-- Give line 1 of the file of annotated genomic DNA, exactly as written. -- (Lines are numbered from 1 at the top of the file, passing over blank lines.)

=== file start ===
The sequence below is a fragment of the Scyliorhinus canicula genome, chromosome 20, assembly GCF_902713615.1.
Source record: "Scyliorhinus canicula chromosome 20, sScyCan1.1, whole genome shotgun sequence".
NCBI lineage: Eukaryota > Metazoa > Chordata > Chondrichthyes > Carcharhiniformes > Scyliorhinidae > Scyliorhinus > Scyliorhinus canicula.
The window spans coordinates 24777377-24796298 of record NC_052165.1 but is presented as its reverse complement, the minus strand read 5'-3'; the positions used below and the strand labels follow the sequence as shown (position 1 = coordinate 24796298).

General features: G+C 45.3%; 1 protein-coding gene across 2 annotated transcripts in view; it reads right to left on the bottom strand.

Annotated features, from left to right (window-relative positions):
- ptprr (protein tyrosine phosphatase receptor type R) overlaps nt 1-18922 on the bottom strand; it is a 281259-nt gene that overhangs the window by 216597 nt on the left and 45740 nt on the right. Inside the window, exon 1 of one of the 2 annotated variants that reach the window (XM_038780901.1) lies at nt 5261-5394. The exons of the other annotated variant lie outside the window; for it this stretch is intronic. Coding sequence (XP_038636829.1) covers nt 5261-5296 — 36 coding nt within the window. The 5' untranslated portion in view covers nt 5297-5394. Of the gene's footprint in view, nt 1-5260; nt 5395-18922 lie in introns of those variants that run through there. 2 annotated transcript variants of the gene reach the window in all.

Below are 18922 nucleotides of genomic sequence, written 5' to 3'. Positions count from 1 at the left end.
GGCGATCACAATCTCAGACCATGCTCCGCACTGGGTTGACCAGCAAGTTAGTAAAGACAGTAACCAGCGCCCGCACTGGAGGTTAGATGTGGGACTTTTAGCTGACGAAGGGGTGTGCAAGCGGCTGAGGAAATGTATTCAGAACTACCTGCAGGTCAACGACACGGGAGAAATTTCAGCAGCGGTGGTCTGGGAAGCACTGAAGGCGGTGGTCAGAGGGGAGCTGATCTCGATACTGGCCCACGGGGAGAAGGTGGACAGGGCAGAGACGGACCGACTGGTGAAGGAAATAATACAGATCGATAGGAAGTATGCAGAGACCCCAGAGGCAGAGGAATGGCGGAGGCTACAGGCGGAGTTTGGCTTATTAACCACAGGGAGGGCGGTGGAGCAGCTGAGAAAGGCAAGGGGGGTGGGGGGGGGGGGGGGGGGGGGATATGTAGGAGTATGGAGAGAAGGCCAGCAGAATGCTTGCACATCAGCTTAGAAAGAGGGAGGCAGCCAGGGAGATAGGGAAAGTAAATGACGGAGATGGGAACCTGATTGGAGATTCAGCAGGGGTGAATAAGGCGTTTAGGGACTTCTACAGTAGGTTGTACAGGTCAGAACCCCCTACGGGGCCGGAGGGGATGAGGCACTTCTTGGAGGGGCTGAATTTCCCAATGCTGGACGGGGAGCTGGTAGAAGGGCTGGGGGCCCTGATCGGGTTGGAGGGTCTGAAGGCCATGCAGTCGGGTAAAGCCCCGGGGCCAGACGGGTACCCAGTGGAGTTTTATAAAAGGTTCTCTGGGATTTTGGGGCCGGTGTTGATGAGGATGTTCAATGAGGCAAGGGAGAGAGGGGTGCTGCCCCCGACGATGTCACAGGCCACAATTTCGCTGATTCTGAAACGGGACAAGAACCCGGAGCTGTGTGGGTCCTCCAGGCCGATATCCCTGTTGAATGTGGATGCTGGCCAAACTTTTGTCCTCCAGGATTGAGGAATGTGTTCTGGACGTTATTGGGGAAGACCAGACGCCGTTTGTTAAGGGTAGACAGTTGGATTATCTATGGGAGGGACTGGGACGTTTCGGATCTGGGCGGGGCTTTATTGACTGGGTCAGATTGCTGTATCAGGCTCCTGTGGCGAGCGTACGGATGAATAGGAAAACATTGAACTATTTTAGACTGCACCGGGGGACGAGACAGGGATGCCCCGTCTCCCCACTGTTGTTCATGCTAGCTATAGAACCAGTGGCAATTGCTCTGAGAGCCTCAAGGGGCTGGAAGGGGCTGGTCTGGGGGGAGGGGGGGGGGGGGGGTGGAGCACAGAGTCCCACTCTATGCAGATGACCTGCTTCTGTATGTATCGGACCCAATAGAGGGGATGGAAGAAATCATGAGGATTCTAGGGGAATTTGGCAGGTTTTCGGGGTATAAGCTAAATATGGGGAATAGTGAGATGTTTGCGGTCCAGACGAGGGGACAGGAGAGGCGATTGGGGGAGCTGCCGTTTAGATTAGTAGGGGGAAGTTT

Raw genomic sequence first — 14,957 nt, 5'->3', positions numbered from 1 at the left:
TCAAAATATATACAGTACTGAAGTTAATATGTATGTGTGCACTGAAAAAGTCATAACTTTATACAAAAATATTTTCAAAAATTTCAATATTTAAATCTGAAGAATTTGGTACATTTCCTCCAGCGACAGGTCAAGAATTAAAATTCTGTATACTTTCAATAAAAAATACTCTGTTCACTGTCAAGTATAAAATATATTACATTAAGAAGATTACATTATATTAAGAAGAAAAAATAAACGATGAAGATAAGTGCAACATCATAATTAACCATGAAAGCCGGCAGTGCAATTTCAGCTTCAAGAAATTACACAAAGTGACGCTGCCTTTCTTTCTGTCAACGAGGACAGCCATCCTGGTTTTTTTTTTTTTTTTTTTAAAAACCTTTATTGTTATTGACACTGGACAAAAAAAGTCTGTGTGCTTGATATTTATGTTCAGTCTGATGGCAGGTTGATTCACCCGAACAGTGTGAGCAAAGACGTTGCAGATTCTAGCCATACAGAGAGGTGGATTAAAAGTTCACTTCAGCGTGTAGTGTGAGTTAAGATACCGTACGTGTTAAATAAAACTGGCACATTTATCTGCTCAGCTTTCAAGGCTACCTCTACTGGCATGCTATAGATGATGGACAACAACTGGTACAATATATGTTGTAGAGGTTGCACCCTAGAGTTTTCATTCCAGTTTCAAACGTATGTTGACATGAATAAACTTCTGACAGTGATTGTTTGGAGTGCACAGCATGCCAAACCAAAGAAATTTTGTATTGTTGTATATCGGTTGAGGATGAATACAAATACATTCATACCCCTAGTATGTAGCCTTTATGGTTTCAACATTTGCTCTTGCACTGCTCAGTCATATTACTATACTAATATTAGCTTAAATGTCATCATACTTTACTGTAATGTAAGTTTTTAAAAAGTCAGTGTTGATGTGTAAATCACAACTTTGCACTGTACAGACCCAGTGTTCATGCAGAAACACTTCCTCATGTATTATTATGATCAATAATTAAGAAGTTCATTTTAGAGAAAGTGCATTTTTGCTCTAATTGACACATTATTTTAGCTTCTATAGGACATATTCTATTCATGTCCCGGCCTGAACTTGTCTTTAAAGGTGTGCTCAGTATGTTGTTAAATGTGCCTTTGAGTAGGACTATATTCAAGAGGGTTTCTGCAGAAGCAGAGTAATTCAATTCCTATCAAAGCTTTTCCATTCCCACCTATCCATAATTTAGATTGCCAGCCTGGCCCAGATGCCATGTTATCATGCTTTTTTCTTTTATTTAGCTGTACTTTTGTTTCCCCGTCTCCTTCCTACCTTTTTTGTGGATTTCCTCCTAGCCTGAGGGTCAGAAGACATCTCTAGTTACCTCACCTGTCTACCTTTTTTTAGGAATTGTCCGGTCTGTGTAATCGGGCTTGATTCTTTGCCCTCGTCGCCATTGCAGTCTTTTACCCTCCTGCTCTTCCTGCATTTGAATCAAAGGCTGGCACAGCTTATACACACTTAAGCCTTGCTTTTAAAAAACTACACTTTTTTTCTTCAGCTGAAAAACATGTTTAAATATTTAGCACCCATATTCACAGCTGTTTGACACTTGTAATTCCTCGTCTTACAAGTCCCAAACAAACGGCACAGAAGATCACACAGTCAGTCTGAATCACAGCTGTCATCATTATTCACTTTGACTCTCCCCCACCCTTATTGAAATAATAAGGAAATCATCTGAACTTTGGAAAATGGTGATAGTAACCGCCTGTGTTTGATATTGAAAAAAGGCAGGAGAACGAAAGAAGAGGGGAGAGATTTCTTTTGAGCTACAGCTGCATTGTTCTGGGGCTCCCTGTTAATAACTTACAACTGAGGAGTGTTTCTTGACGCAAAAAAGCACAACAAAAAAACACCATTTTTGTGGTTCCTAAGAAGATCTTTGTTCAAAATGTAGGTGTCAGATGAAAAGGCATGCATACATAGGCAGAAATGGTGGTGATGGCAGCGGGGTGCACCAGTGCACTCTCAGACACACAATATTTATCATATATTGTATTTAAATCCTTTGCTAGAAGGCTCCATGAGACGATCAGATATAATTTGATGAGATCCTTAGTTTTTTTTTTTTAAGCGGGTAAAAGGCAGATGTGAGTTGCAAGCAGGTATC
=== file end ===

The sequence below is a fragment of the Scyliorhinus canicula genome, chromosome 20, assembly GCF_902713615.1.